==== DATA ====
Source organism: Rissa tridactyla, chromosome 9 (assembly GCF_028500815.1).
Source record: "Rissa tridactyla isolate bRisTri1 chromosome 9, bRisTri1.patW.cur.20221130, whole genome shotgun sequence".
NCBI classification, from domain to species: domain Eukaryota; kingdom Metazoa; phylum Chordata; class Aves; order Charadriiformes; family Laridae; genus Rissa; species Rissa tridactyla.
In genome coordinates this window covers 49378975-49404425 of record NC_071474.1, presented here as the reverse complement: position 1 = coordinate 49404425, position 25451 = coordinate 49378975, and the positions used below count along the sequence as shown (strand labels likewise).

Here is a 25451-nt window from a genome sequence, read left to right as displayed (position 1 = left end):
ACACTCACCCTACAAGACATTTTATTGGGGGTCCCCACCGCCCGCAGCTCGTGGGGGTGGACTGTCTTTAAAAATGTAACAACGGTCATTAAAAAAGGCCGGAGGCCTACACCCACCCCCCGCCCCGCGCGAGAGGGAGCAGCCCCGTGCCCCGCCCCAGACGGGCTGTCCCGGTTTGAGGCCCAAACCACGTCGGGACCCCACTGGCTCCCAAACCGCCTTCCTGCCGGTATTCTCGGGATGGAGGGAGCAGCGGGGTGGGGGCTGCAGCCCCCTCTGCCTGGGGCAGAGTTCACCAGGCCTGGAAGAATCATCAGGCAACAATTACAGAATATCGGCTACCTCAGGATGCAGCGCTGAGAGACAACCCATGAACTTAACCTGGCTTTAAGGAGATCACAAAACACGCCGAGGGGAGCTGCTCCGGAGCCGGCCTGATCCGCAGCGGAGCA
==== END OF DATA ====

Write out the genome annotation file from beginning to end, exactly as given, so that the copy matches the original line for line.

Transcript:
Source organism: Rissa tridactyla, chromosome 9 (assembly GCF_028500815.1).
Source record: "Rissa tridactyla isolate bRisTri1 chromosome 9, bRisTri1.patW.cur.20221130, whole genome shotgun sequence".
NCBI classification, from domain to species: domain Eukaryota; kingdom Metazoa; phylum Chordata; class Aves; order Charadriiformes; family Laridae; genus Rissa; species Rissa tridactyla.
In genome coordinates this window covers 49378975-49404425 of record NC_071474.1, presented here as the reverse complement: position 1 = coordinate 49404425, position 25451 = coordinate 49378975, and the positions used below count along the sequence as shown (strand labels likewise).

Here is a 25451-nt window from a genome sequence, read left to right as displayed (position 1 = left end):
ACACTCACCCTACAAGACATTTTATTGGGGGTCCCCACCGCCCGCAGCTCGTGGGGGTGGACTGTCTTTAAAAATGTAACAACGGTCATTAAAAAAGGCCGGAGGCCTACACCCACCCCCCGCCCCGCGCGAGAGGGAGCAGCCCCGTGCCCCGCCCCAGACGGGCTGTCCCGGTTTGAGGCCCAAACCACGTCGGGACCCCACTGGCTCCCAAACCGCCTTCCTGCCGGTATTCTCGGGATGGAGGGAGCAGCGGGGTGGGGGCTGCAGCCCCCTCTGCCTGGGGCAGAGTTCACCAGGCCTGGAAGAATCATCAGGCAACAATTACAGAATATCGGCTACCTCAGGATGCAGCGCTGAGAGACAACCCATGAACTTAACCTGGCTTTAAGGAGATCACAAAACACGCCGAGGGGAGCTGCTCCGGAGCCGGCCTGATCCGCAGCGGAGCA